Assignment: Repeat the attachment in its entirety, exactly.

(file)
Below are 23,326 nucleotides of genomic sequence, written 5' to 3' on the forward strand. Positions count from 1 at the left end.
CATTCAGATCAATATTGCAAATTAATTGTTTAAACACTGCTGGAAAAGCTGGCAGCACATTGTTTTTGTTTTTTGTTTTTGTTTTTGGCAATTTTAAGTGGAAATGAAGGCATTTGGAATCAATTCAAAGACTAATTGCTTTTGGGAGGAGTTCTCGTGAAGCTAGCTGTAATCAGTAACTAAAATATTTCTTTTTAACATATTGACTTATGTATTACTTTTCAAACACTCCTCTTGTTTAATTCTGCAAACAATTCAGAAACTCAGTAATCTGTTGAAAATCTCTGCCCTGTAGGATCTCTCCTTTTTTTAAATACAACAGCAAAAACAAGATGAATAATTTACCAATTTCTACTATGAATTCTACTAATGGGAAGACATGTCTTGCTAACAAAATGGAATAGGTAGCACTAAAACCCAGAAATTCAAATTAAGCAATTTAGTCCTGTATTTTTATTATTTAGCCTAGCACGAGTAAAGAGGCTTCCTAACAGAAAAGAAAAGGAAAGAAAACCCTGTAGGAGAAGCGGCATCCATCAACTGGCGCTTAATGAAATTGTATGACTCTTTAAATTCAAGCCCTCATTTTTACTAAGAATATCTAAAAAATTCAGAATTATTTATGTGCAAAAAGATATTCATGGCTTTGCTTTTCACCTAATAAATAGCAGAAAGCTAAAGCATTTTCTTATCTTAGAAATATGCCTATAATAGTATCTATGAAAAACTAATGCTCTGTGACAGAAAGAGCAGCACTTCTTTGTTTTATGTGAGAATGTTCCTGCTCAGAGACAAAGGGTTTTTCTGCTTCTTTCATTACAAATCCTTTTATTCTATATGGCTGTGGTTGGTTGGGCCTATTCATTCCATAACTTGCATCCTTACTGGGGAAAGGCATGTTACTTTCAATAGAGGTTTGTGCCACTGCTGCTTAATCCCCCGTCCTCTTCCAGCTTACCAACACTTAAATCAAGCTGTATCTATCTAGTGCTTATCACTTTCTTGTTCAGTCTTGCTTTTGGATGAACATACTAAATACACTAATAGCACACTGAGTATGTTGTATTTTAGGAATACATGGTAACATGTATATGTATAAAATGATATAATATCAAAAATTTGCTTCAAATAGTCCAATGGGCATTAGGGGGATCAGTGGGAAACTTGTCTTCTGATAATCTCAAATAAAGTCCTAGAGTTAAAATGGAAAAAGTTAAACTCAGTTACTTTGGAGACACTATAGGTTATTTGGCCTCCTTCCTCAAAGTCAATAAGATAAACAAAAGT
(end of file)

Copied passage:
Below are 23,326 nucleotides of genomic sequence, written 5' to 3' on the forward strand. Positions count from 1 at the left end.
CATTCAGATCAATATTGCAAATTAATTGTTTAAACACTGCTGGAAAAGCTGGCAGCACATTGTTTTTGTTTTTTGTTTTTGTTTTTGGCAATTTTAAGTGGAAATGAAGGCATTTGGAATCAATTCAAAGACTAATTGCTTTTGGGAGGAGTTCTCGTGAAGCTAGCTGTAATCAGTAACTAAAATATTTCTTTTTAACATATTGACTTATGTATTACTTTTCAAACACTCCTCTTGTTTAATTCTGCAAACAATTCAGAAACTCAGTAATCTGTTGAAAATCTCTGCCCTGTAGGATCTCTCCTTTTTTTAAATACAACAGCAAAAACAAGATGAATAATTTACCAATTTCTACTATGAATTCTACTAATGGGAAGACATGTCTTGCTAACAAAATGGAATAGGTAGCACTAAAACCCAGAAATTCAAATTAAGCAATTTAGTCCTGTATTTTTATTATTTAGCCTAGCACGAGTAAAGAGGCTTCCTAACAGAAAAGAAAAGGAAAGAAAACCCTGTAGGAGAAGCGGCATCCATCAACTGGCGCTTAATGAAATTGTATGACTCTTTAAATTCAAGCCCTCATTTTTACTAAGAATATCTAAAAAATTCAGAATTATTTATGTGCAAAAAGATATTCATGGCTTTGCTTTTCACCTAATAAATAGCAGAAAGCTAAAGCATTTTCTTATCTTAGAAATATGCCTATAATAGTATCTATGAAAAACTAATGCTCTGTGACAGAAAGAGCAGCACTTCTTTGTTTTATGTGAGAATGTTCCTGCTCAGAGACAAAGGGTTTTTCTGCTTCTTTCATTACAAATCCTTTTATTCTATATGGCTGTGGTTGGTTGGGCCTATTCATTCCATAACTTGCATCCTTACTGGGGAAAGGCATGTTACTTTCAATAGAGGTTTGTGCCACTGCTGCTTAATCCCCCGTCCTCTTCCAGCTTACCAACACTTAAATCAAGCTGTATCTATCTAGTGCTTATCACTTTCTTGTTCAGTCTTGCTTTTGGATGAACATACTAAATACACTAATAGCACACTGAGTATGTTGTATTTTAGGAATACATGGTAACATGTATATGTATAAAATGATATAATATCAAAAATTTGCTTCAAATAGTCCAATGGGCATTAGGGGGATCAGTGGGAAACTTGTCTTCTGATAATCTCAAATAAAGTCCTAGAGTTAAAATGGAAAAAGTTAAACTCAGTTACTTTGGAGACACTATAGGTTATTTGGCCTCCTTCCTCAAAGTCAATAAGATAAACAAAAGT